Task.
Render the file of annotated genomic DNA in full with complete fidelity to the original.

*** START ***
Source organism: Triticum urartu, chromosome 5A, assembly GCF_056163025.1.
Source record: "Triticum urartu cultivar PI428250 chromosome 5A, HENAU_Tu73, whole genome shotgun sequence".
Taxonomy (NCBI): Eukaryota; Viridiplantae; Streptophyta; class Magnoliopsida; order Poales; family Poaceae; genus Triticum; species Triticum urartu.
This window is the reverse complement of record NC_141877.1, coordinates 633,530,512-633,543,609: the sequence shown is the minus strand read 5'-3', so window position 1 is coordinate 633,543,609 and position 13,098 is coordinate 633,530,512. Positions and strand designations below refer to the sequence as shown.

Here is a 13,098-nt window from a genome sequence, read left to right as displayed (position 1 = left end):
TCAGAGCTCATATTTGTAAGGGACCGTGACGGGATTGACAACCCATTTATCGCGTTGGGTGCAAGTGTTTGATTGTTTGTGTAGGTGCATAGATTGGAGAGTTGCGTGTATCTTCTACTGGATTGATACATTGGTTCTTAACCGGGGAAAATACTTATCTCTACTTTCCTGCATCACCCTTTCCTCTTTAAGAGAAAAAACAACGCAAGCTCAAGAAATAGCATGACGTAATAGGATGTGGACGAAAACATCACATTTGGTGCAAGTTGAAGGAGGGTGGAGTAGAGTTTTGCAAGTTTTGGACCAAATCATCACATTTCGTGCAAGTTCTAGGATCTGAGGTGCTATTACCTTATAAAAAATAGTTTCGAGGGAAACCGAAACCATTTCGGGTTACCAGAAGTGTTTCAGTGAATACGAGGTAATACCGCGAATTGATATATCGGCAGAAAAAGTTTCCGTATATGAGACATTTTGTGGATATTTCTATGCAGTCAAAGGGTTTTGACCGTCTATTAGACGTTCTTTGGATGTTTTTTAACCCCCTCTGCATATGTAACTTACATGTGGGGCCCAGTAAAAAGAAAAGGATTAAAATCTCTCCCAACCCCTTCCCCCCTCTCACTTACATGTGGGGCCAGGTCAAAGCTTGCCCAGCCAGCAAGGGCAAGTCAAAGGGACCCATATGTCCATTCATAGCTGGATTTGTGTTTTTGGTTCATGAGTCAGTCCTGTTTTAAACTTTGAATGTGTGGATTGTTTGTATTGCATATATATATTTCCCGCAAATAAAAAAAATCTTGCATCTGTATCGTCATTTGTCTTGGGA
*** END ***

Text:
Source organism: Triticum urartu, chromosome 5A, assembly GCF_056163025.1.
Source record: "Triticum urartu cultivar PI428250 chromosome 5A, HENAU_Tu73, whole genome shotgun sequence".
Taxonomy (NCBI): Eukaryota; Viridiplantae; Streptophyta; class Magnoliopsida; order Poales; family Poaceae; genus Triticum; species Triticum urartu.
This window is the reverse complement of record NC_141877.1, coordinates 633,530,512-633,543,609: the sequence shown is the minus strand read 5'-3', so window position 1 is coordinate 633,543,609 and position 13,098 is coordinate 633,530,512. Positions and strand designations below refer to the sequence as shown.

Here is a 13,098-nt window from a genome sequence, read left to right as displayed (position 1 = left end):
TCAGAGCTCATATTTGTAAGGGACCGTGACGGGATTGACAACCCATTTATCGCGTTGGGTGCAAGTGTTTGATTGTTTGTGTAGGTGCATAGATTGGAGAGTTGCGTGTATCTTCTACTGGATTGATACATTGGTTCTTAACCGGGGAAAATACTTATCTCTACTTTCCTGCATCACCCTTTCCTCTTTAAGAGAAAAAACAACGCAAGCTCAAGAAATAGCATGACGTAATAGGATGTGGACGAAAACATCACATTTGGTGCAAGTTGAAGGAGGGTGGAGTAGAGTTTTGCAAGTTTTGGACCAAATCATCACATTTCGTGCAAGTTCTAGGATCTGAGGTGCTATTACCTTATAAAAAATAGTTTCGAGGGAAACCGAAACCATTTCGGGTTACCAGAAGTGTTTCAGTGAATACGAGGTAATACCGCGAATTGATATATCGGCAGAAAAAGTTTCCGTATATGAGACATTTTGTGGATATTTCTATGCAGTCAAAGGGTTTTGACCGTCTATTAGACGTTCTTTGGATGTTTTTTAACCCCCTCTGCATATGTAACTTACATGTGGGGCCCAGTAAAAAGAAAAGGATTAAAATCTCTCCCAACCCCTTCCCCCCTCTCACTTACATGTGGGGCCAGGTCAAAGCTTGCCCAGCCAGCAAGGGCAAGTCAAAGGGACCCATATGTCCATTCATAGCTGGATTTGTGTTTTTGGTTCATGAGTCAGTCCTGTTTTAAACTTTGAATGTGTGGATTGTTTGTATTGCATATATATATTTCCCGCAAATAAAAAAAATCTTGCATCTGTATCGTCATTTGTCTTGGGA